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The function assumes that in both cases the input is acceptable (ie.) when doing str to int assume that the str contains an actual int and vise versa always works anyway

The function must also not use the easy to use built in python functions such as int() or str(). Can only use basic coding along with def headers such as (for i in rang() and conditionals and what not.) Pls Help. :)

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What have you tried so far? – Scott Hunter Apr 17 '12 at 23:52
what have you tried so far?? – dm03514 Apr 17 '12 at 23:52
It's good that you tagged this as homework, but you still need to show what you've tried or ask a specific question about what you can't figure out. – agf Apr 17 '12 at 23:53
range() is a builtin function, so you can't use it? or is there a bunch of exceptions? – John La Rooy Apr 17 '12 at 23:55
@gnibbler: range() (or at least xrange()) is something that, in my opinion, because it does belong to the basic coding. Without it you wouldn't probably have the ability to do basic for loop known from other languages (such as for(var i=0; i<10; i++) for example). Or you would need to list all the values of i like for i in [0,1,2,3,4] instead of for i in xrange(5). – Tadeck Apr 18 '12 at 0:34
def str2int(s):
    i = 0
    chr2digit = {`j`:j for j in (0,1,2,3,4,5,6,7,8,9)}
    for c in s:
        i = i*10 + chr2digit[c]
    return i

def int2str(i):  # rather easy in Python2
    return `i`

def int2str(i):  # works in Python2 and Python3
    return "%s"%i
share|improve this answer
This makes my kitten cry. – ch3ka Apr 18 '12 at 0:10
@ch3ka How is this worse than ten ifs? – agf Apr 18 '12 at 0:11
@ch3ka, using a dictionary like this (as a mapping) is pretty normal when dealing with arbitrary mappings. Not allowed to use ord() so it's a good fit here. Normally I wouldn't inline the dict, but this is just play code, so what's the problem? – John La Rooy Apr 18 '12 at 0:21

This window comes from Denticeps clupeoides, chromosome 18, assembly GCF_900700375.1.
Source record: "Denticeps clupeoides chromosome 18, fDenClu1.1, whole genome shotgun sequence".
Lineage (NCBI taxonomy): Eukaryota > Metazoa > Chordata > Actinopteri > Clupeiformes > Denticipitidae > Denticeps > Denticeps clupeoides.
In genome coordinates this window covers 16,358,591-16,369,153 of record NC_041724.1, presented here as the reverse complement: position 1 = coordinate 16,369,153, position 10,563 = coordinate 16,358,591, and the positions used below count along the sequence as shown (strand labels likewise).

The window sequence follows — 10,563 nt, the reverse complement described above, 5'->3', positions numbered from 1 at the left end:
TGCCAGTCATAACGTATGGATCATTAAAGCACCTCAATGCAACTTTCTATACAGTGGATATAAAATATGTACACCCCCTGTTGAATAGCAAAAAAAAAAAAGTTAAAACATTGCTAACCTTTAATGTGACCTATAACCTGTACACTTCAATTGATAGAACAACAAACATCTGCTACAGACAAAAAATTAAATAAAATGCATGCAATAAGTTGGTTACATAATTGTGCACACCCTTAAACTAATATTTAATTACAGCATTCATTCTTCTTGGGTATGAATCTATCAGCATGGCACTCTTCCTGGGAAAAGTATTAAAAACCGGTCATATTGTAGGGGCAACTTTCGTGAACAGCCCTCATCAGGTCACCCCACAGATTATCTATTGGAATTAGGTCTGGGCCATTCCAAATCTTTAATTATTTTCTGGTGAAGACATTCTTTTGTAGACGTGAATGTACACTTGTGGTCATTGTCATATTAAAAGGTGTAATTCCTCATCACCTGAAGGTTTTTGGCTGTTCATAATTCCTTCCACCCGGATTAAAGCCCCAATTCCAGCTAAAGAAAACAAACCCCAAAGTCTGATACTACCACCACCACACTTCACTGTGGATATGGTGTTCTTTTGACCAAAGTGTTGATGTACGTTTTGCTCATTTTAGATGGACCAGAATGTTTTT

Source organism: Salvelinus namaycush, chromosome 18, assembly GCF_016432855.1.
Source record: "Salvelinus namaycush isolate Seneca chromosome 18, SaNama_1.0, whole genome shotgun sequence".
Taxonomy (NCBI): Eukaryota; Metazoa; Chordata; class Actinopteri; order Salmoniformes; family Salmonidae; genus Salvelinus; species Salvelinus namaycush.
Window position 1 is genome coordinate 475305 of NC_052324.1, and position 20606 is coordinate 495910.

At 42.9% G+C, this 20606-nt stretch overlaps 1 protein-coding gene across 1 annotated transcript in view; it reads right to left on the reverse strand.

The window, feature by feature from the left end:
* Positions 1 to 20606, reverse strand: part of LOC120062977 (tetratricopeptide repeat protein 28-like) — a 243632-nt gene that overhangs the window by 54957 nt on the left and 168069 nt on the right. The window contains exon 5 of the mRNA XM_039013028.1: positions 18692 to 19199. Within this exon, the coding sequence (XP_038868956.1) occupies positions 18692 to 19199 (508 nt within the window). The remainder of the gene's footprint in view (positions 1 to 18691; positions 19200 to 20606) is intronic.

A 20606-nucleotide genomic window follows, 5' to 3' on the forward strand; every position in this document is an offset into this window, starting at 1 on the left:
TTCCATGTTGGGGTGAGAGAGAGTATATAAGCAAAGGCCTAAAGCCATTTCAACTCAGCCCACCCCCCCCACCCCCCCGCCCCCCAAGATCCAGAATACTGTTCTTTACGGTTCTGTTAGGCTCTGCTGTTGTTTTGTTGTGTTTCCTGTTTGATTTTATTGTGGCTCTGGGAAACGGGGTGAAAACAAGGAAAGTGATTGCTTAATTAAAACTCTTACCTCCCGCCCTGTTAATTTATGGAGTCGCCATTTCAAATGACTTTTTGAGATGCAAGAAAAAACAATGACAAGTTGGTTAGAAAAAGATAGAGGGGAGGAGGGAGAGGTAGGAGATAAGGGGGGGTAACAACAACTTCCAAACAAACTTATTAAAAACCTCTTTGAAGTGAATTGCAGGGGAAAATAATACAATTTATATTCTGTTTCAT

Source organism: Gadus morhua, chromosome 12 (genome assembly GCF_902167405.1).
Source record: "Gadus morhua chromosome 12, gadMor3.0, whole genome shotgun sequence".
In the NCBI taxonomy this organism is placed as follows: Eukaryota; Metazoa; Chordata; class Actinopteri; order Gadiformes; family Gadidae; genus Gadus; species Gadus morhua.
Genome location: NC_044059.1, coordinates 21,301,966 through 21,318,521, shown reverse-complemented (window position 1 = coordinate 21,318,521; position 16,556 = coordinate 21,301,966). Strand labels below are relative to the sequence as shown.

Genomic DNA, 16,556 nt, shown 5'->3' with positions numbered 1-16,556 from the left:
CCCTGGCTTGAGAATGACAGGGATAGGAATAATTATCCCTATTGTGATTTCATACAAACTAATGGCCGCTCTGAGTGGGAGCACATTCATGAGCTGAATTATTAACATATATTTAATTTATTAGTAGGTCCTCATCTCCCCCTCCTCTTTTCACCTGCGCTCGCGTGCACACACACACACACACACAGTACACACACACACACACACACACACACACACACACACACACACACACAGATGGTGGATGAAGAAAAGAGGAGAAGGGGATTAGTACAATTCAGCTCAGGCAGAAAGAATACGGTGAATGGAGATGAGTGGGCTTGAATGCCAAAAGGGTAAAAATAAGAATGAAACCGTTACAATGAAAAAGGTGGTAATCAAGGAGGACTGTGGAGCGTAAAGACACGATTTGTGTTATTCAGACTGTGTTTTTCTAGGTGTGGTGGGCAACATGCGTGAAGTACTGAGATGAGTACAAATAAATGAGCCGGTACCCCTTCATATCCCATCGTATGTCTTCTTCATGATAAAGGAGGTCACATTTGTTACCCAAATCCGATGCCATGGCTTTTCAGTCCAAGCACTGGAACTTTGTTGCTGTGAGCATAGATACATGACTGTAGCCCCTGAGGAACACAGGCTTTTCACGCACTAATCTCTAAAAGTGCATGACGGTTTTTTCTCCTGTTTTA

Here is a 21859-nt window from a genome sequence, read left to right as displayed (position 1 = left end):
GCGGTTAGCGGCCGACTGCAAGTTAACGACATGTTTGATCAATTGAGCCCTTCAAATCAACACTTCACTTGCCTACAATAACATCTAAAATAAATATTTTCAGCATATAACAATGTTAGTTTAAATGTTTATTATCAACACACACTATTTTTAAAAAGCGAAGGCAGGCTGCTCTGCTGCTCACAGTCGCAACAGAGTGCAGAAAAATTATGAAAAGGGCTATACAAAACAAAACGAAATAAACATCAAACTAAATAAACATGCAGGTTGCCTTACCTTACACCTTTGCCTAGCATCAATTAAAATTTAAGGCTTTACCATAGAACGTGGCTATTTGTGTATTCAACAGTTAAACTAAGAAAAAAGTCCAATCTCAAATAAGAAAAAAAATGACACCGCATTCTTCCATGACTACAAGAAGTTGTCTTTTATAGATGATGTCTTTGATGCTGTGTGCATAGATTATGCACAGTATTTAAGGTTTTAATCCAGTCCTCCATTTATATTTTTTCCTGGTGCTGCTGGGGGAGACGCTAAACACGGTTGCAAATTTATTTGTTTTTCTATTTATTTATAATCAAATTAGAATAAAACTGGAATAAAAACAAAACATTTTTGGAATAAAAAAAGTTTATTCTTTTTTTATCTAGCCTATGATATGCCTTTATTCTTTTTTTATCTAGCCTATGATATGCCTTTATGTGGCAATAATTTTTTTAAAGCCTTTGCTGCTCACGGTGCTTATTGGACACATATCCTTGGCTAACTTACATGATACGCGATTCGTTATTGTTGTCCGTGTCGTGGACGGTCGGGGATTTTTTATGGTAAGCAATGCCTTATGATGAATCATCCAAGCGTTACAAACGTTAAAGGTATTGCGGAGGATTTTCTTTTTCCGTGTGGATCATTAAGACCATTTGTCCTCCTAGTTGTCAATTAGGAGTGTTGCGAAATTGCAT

@agf it is not, both should burn in hell. – ch3ka Apr 18 '12 at 0:42
@ch3ka: given the ridiculous restrictions, I don't think any nice solution exists. There's only one (obvious) way to do a thing in Python, and when you arbitrarily disallow the obvious way you're left with alternatives like this. – Li-aung Yip Apr 18 '12 at 1:10

It may be ugly, but it works. See this function:

>>> def strint(val):
    digits = '0123456789'
        # Trying to treat it as a string-to-int conversion
        result = 0
        for l in val:
            result = result * 10 + digits.index(l)
    except (TypeError,):
        # There was a type error - we have int instead of string
        result = ''
        while val:
            digit = val % 10
            result = digits[digit] + result
            val = val // 10
            if not val and not result:
                result = '0'
    return result

>>> strint('123')
>>> strint(123)
>>> strint('0')
>>> strint(0)
share|improve this answer
wow. this is ugly. but.. works, apparently. – ch3ka Apr 18 '12 at 0:14
I didn't think you are allowed to use digits.index – John La Rooy Apr 18 '12 at 0:15
@gnibbler: If digits.index is indeed not allowed, I would probably use something like [i for i in xrange(len(digits)) if digits[i] == l][0]. And I believe xrange / range is allowed, because without it you wouldn't have such a basic solution like for loop known from other languages. If len is also not allowed, I would use just 10 instead of len(digits), because the number of decimal digits is rather constant ;) – Tadeck Apr 18 '12 at 0:24

This is only for the int replacement and doesn't handle everything, but it is homework so I'll let you do the rest. It could be made a little simpler if you use ord.

def myint(s):
   x = 0
   for ch in s:
      if ch == '0': x = x * 10 + 0
      if ch == '1': x = x * 10 + 1
      if ch == '2': x = x * 10 + 2
      if ch == '3': x = x * 10 + 3
      if ch == '4': x = x * 10 + 4
      if ch == '5': x = x * 10 + 5
      if ch == '6': x = x * 10 + 6
      if ch == '7': x = x * 10 + 7
      if ch == '8': x = x * 10 + 8
      if ch == '9': x = x * 10 + 9
   return x
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even the ugly function above is less ugly than this. – ch3ka Apr 18 '12 at 0:16
@ch3ka, above is not a very useful concept when the ordering of the answers keeps changing :) – John La Rooy Apr 18 '12 at 0:23
A disadvantage of the chain of if's is that you are doing 10 comparisons for each digit – John La Rooy Apr 18 '12 at 0:24
@gnibbler you are of course right, this is my first day here. I meant Tadecks solution. – ch3ka Apr 18 '12 at 0:44

Here's one approach you may consider:

x = "1"
print type(x)
<type 'str'>
import string
if x in string.digits:
    # Now you know that x is a number
    print x

You can do the same with string.ascii_letters too. Not a complete answer, but should point you in the right direction.

share|improve this answer
Unless x is 10, which is not in string.digits. – robert Apr 18 '12 at 0:06
Both x[0] and x[1] would be however. – 01100110 Apr 18 '12 at 0:11

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